I must say that the beer and liquor choices were pouring quite generously and the customers were having a grand time.  I was watching the wine pour and giving little asides about the wines to any customer that wanted a bit more information.  The third wine that was opened for the customers was Marques de Caceres Crianza Rioja 2014, and just so that you know Marques is the Spanish spelling of Marquis, and yes, I do get crafty at times.  Rioja and Sherry are probably the two most famous wines of Spain and Rioja was the first region to receive DO status in 1933 and in 1991 the first to receive DOCa rating.  According to historians’ wine has been recorded in this are since about 200 BC, but slowed down immensely during the Moorish Occupation of the Iberian Peninsula, and it has slowly and gradually return and it is now a major industry in Spain.  Marques de Caceres was founded in 1970 by a family that had been in the wine industry for most of the century and the winery is still owned and operated by family members.  The wine begins with manual harvesting of the fruit and is aged for twelve months in sixty percent French Oak and the balance in American Oak; and the barrels are split equally between new and 2, 3 and 4-year-old (the maximum) barrels.  Since this wine is a Crianza it is required to have an additional one year in the bottle before it can be released for sale.  This wine is a blend of Tempranillo, Garnache Tinta and Graciano.  After this delightful wine was finished, lo and behold I see one of my favorite wines being opened and of course I had a generous pour.  The wine not only had to be uncorked, but the famed “chicken-wire” wrapping that was designed to halt counterfeiting also had to surmounted.  They were opening the legendary Herederos del Marques de Riscal Rioja Reserva 2012, probably the one Rioja that I have had more of, than any other wine from Spain and it was even accessible back in the early ages when I first discovered wine.  This wine was founded in 1858 by a Spanish diplomat that had lived in Bordeaux and he brought back some concepts that were probably a bit heretical in the day.  The wine became so popular that the wire mesh was the way to insure the quality of the wine, and in fact part of the label was glued to the mesh, now the mesh is just a quaint tradition that is maintained, and I might add that this winery has a fantastic library of their wines going back to the very early days and the wines are still reported as glorious when opened.  The Marques de Riscal is the majority shareholder and winemaker of the company to this day.  This wine is a blend of Tempranillo, Graciano and Mazuelo.  The wine is aged for twelve months in barrels and then is aged an additional three years in the bottle, before it is released, because it is a Reserva.  The wines added to the festivities of the evening and made a lot of customers very happy.

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Start With Syrah

One of the most popular questions that I receive is “what do you do?”  I respond that I am a retired clothier of some forty plus year at least, and in today’s lifestyle that word requires an explanation.  It was a time-honored profession, we had a President once that was a Haberdasher, but not a Clothier.  I have even heard the word bandied as a profession by those that have a whopping couple of years’ experiences; and all I can say is, if someone doesn’t know what the word is, they will believe you.  I now offer my assistance, experience and expertise if it is wanted, nowadays with egos running rampant, it is best to just help.  I am assisting a store and they were celebrating seventy-five years of business, which is quite an accomplishment.  I came in for a couple of days to make the store look perfect, I may not do store merchandising anymore, but I do know how to make merchandise sing.  I guess the best that I can say is that as a manager throughout the years, I led by example of working.  My philosophy was that people didn’t pay me enough to wear our mirrors or chairs.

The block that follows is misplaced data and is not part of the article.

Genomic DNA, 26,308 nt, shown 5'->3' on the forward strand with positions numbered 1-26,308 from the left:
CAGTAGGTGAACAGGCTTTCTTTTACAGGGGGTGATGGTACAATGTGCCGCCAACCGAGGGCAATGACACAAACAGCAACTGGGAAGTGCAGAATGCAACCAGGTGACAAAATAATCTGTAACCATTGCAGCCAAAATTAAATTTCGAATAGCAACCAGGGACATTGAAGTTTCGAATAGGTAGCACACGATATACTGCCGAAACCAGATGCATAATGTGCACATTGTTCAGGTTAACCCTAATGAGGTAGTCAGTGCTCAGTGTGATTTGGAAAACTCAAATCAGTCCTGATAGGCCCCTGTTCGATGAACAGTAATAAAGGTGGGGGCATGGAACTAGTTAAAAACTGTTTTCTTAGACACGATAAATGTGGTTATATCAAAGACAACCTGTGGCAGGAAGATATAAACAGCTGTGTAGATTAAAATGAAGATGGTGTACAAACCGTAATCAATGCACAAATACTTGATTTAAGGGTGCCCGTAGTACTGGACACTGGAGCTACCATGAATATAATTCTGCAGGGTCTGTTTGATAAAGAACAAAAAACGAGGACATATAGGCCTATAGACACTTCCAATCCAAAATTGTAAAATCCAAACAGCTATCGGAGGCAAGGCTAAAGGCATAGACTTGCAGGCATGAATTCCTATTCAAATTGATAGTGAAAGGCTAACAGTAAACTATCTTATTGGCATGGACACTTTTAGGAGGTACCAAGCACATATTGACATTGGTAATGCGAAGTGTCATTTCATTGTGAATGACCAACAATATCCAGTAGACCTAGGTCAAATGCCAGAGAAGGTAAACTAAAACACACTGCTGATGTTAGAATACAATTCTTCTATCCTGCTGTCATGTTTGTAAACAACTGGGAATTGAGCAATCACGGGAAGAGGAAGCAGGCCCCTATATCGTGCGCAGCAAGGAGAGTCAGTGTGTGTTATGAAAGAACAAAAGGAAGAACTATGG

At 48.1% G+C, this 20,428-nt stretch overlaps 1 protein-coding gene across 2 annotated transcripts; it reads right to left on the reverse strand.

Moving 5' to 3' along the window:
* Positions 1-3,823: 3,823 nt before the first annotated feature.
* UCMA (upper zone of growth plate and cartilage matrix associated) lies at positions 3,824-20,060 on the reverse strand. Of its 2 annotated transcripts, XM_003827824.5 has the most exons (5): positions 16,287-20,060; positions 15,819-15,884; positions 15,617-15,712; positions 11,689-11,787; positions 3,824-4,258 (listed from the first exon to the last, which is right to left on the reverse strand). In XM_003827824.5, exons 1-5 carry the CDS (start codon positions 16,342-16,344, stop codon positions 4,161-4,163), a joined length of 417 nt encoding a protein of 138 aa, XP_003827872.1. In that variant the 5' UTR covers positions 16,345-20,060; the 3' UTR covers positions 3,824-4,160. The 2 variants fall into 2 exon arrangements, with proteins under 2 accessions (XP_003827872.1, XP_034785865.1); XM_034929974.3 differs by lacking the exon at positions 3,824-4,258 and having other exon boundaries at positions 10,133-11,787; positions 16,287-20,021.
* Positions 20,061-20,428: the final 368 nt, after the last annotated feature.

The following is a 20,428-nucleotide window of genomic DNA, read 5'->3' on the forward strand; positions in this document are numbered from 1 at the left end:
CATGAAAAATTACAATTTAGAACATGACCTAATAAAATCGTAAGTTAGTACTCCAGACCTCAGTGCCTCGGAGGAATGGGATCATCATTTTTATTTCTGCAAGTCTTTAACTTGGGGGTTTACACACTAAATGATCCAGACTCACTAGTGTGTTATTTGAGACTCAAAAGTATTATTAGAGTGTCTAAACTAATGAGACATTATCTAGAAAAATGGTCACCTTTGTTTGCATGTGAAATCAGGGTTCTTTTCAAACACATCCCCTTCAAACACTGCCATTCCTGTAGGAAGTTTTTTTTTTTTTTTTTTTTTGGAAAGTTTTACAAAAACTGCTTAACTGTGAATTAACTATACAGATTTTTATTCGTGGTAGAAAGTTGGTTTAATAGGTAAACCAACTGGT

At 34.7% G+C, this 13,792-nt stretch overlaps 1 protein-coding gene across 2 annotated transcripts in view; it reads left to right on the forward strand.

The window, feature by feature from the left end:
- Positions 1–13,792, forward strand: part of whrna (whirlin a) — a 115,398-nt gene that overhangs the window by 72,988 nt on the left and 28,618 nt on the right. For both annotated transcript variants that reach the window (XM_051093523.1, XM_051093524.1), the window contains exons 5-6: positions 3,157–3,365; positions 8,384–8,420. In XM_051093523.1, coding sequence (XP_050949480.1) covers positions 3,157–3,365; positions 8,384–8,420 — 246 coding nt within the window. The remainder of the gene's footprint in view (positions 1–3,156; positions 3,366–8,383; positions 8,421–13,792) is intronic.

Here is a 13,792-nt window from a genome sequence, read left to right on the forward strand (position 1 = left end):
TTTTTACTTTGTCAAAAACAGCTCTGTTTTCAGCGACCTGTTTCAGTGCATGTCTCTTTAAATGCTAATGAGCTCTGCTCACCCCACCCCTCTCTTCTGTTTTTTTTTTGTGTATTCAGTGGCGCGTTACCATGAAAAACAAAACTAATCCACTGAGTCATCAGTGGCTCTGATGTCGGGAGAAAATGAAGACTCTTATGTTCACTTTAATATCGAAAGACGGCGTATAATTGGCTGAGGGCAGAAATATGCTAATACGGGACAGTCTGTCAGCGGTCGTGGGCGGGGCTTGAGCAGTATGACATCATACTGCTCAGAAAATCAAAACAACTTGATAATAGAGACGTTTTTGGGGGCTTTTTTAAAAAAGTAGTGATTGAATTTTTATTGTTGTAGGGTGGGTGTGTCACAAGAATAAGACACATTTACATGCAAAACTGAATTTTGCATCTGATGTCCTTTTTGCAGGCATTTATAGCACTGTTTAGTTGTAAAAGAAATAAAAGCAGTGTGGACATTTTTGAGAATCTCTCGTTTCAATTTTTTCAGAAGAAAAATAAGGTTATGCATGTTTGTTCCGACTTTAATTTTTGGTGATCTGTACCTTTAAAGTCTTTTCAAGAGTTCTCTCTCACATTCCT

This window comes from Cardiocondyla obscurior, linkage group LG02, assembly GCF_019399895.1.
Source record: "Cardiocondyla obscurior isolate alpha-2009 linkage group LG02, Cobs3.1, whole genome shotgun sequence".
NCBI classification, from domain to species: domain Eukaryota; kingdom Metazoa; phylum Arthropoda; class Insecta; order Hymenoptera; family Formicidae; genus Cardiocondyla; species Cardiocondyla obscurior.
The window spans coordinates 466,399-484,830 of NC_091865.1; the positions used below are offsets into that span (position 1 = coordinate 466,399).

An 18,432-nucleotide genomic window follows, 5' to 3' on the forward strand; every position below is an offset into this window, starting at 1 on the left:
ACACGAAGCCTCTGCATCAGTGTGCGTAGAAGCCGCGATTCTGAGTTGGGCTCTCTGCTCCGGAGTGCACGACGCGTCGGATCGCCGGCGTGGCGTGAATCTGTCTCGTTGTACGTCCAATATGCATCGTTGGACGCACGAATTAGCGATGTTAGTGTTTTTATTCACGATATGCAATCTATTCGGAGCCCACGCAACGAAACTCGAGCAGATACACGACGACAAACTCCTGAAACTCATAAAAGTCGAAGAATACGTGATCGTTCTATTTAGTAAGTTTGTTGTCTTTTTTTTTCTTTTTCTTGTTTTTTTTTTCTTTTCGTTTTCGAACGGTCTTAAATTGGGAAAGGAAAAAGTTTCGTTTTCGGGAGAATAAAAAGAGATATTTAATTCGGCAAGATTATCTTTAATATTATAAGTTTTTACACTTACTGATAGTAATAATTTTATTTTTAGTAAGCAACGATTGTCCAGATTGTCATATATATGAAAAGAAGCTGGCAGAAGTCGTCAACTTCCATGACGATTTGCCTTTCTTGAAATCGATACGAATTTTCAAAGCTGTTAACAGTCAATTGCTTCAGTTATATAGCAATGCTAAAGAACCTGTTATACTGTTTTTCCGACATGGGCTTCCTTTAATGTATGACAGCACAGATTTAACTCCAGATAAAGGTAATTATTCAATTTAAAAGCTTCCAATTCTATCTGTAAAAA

The big day came and it was quite exciting.  I arrive an hour before the event was scheduled and it was already getting busy, which is a good sign.  There were some Manufacturer’s Representatives attending and some even go back to my early days.  It was fun and made me remember some of the glory days.  It was also interesting watching how space was utilized to the max, as purveyors of food from some of the local restaurants set up tables and chafing dishes for the guests and the employees to munch on.  I presume it was for the employees as well, as I did try some of the dishes, and as quirky as I am, I did find a few dishes to try, in between helping out customers, as I do have to maintain this mature figure of mine.  Not only was there food brought in, there was adult beverages from another merchant.  There were some craft beers which are all the rage, the merchant was also showing some single barrel bourbons that he had bottled, since he bought the barrel and all the contents, and some wines.

Of course, you knew that there would be wine at this event, otherwise it would not have been mentioned.  There were five wines that caught my attention, and I figure that was a pretty good set of choices.  Two of the wines that I will discuss were Syrah wines, one pure and the other a Syrah based wine.  The first wine was from the Juan Gil Family Estates and their Cellars Can Blau “Can Blau” 2016 from DO Montsant in the Catalonia District of Spain.  Montsant means Holy Mountain and the area is revered, but has only recently been discovered for their wines.  In fact, the Cellars Can Blau was founded in 2003.  The wine was a blend of forty percent Syrah, forty percent Carignan and the balance was Grenache and it was aged for twelve months in French Oak.  I was not expecting much from the wines, but was I wrong, as this wine was delicious and really made me smile with the lushness that came from such a young wine.   The other wine that I enjoyed right off the bat and made the evening that much better was Domaine Eric et Joel Durand Syrah 2016.  This wine came from the area that originally was known as Vin de Pays des Collines Rhodaniennes, and is basically all the area north of the Rhone Valley.  With the Common Market and the homogenization of wine terms this area is now called IGP Collines Rhodaniennes and is widely planted with Syrah.  I really could not find much about this wine, but I thought it was a winner for the evening and I could tout it, very easily to the customers.